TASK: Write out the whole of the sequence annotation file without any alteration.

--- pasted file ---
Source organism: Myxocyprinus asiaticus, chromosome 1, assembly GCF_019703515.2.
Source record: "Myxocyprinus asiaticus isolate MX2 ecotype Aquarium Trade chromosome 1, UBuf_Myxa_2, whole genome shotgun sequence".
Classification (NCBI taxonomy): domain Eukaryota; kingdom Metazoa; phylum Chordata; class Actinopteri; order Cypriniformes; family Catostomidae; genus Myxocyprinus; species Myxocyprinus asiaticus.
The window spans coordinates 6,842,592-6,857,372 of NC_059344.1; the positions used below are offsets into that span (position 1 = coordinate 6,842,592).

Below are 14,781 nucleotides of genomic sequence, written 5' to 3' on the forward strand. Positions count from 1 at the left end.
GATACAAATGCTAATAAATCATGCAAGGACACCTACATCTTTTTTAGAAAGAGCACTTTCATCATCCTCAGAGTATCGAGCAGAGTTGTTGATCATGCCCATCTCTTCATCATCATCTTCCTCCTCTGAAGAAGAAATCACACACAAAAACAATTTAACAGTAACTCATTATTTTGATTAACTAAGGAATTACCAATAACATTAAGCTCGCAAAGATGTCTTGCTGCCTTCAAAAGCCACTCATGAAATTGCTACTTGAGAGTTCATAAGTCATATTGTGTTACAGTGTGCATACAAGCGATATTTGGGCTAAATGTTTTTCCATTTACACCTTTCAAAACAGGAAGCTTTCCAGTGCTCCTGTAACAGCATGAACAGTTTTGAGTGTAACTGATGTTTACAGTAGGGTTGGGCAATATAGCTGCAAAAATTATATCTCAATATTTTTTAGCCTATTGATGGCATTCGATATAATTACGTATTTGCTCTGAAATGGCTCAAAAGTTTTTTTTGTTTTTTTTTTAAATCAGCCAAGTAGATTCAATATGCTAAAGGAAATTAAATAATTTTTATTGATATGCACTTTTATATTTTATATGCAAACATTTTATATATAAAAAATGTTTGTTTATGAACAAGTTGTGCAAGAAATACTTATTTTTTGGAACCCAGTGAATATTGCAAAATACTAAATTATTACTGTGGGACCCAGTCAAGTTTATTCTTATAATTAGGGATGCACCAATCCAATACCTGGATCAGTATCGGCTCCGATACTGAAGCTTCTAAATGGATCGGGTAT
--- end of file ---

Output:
Source organism: Myxocyprinus asiaticus, chromosome 1, assembly GCF_019703515.2.
Source record: "Myxocyprinus asiaticus isolate MX2 ecotype Aquarium Trade chromosome 1, UBuf_Myxa_2, whole genome shotgun sequence".
Classification (NCBI taxonomy): domain Eukaryota; kingdom Metazoa; phylum Chordata; class Actinopteri; order Cypriniformes; family Catostomidae; genus Myxocyprinus; species Myxocyprinus asiaticus.
The window spans coordinates 6,842,592-6,857,372 of NC_059344.1; the positions used below are offsets into that span (position 1 = coordinate 6,842,592).

Below are 14,781 nucleotides of genomic sequence, written 5' to 3' on the forward strand. Positions count from 1 at the left end.
GATACAAATGCTAATAAATCATGCAAGGACACCTACATCTTTTTTAGAAAGAGCACTTTCATCATCCTCAGAGTATCGAGCAGAGTTGTTGATCATGCCCATCTCTTCATCATCATCTTCCTCCTCTGAAGAAGAAATCACACACAAAAACAATTTAACAGTAACTCATTATTTTGATTAACTAAGGAATTACCAATAACATTAAGCTCGCAAAGATGTCTTGCTGCCTTCAAAAGCCACTCATGAAATTGCTACTTGAGAGTTCATAAGTCATATTGTGTTACAGTGTGCATACAAGCGATATTTGGGCTAAATGTTTTTCCATTTACACCTTTCAAAACAGGAAGCTTTCCAGTGCTCCTGTAACAGCATGAACAGTTTTGAGTGTAACTGATGTTTACAGTAGGGTTGGGCAATATAGCTGCAAAAATTATATCTCAATATTTTTTAGCCTATTGATGGCATTCGATATAATTACGTATTTGCTCTGAAATGGCTCAAAAGTTTTTTTTGTTTTTTTTTTAAATCAGCCAAGTAGATTCAATATGCTAAAGGAAATTAAATAATTTTTATTGATATGCACTTTTATATTTTATATGCAAACATTTTATATATAAAAAATGTTTGTTTATGAACAAGTTGTGCAAGAAATACTTATTTTTTGGAACCCAGTGAATATTGCAAAATACTAAATTATTACTGTGGGACCCAGTCAAGTTTATTCTTATAATTAGGGATGCACCAATCCAATACCTGGATCAGTATCGGCTCCGATACTGAAGCTTCTAAATGGATCGGGTAT